As Aug. 29 recedes into the conscious time of many Americans, the great storm that devastated 70 miles of Mississippi’s Coast, destroying the homes and lives of hundreds of thousands, fades into a black hole of media obscurity.
Never mind that, if taken alone, the destruction in Mississippi would represent the single greatest natural disaster in 229 years of American history. The telling of Katrina by national media has created the illusion of the hurricane’s impact on our Coast as something of a footnote.
The awful tragedy that befell New Orleans as a consequence of levee failures at the time of Katrina, likewise, taken by itself, also represents a monumental natural disaster. But, of course, the devastation there, and here, were not separate events, but one, wrought by the Aug. 29 storm.
There is no question that the New Orleans story, like ours, is a compelling, ongoing saga as its brave people seek to reclaim those parts of the city lost to the floods.
But it becomes more and more obvious that to national media, New Orleans is THE story – to the extent that if the Mississippi Coast is mentioned at all it is often in an add-on paragraph that mentions “and the Gulf Coast” or “and Mississippi and Alabama.”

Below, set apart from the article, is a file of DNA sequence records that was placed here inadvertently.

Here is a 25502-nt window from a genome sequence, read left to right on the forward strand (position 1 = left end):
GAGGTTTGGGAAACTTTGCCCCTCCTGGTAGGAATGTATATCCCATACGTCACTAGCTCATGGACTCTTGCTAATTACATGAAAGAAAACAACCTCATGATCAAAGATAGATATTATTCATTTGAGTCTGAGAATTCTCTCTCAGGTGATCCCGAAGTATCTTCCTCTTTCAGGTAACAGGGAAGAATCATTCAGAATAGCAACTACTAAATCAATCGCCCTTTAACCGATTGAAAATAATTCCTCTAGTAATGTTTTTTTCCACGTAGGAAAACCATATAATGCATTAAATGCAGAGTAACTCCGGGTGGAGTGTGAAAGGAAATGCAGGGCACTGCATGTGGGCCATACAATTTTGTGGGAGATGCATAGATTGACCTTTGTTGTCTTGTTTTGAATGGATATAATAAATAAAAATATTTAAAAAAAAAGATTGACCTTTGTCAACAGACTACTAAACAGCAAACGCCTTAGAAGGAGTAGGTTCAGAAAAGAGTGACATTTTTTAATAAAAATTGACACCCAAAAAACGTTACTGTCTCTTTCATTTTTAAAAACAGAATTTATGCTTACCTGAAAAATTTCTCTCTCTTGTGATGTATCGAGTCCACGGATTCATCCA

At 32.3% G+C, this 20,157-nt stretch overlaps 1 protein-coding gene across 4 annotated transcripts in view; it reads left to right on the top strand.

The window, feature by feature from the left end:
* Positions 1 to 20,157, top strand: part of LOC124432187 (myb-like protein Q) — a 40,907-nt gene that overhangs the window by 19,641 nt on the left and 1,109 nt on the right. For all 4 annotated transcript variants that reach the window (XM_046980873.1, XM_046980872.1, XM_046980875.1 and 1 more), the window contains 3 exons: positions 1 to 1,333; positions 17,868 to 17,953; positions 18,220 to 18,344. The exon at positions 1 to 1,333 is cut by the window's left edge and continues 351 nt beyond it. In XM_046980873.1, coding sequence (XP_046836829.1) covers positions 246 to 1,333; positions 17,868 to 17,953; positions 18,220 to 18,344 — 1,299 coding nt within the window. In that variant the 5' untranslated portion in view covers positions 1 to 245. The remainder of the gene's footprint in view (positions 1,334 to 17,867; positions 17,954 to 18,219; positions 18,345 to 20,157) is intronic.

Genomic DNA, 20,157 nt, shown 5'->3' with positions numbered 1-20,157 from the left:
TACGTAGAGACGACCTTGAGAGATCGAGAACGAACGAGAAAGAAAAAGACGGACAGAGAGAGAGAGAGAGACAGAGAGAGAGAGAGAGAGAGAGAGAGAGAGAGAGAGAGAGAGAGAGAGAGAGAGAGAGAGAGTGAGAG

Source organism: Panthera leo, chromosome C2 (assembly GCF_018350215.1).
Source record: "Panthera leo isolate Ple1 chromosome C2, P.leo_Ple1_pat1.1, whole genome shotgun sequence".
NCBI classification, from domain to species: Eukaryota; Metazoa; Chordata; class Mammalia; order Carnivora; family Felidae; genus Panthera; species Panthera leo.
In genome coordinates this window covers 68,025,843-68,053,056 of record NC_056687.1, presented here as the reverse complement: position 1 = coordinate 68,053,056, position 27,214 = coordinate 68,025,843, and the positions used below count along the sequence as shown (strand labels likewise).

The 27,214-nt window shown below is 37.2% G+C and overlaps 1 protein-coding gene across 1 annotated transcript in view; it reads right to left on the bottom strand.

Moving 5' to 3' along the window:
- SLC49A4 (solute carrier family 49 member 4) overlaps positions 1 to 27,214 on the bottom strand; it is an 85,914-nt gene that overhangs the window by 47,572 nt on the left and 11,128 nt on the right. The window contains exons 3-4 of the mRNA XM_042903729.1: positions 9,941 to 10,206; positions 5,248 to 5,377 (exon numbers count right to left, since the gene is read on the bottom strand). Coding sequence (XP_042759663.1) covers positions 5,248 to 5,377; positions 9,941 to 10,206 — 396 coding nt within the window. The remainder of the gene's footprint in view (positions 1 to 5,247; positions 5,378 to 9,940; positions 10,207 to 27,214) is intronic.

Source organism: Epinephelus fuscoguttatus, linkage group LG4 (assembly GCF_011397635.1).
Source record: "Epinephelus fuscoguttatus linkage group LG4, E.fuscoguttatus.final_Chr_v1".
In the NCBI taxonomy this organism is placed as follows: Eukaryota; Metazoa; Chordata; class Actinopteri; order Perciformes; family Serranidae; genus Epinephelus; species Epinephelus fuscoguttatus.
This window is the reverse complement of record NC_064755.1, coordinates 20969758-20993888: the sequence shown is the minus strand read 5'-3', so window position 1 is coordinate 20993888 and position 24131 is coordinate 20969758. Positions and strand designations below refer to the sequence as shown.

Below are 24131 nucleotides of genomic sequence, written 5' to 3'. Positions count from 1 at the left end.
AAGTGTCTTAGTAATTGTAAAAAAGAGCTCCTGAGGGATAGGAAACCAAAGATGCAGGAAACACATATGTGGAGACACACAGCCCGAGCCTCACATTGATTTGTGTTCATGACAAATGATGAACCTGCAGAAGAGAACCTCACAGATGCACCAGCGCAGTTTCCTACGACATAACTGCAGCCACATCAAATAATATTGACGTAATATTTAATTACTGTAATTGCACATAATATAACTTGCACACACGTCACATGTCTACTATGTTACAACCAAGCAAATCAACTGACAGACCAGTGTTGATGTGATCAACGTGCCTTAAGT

The television trucks and satellite dishes that were seen here in the early days have all but disappeared.
While there has been no study to quantify the amount of coverage accorded to the plight of so many here or in New Orleans, it is obvious to any observer that the number of news stories on New Orleans is many times that of those focused on Mississippi.
So, why does that matter?
It matters first as it relates to journalism’s obligations to cover human beings whose conditions are as dire as those that exist here.
The depth of the suffering and the height of the courage of South Mississippians is an incredible story that the American people must know. But, in the shadows of the New Orleans story, the Mississippi Coast has become invisible and forgotten to most Americans. Read more…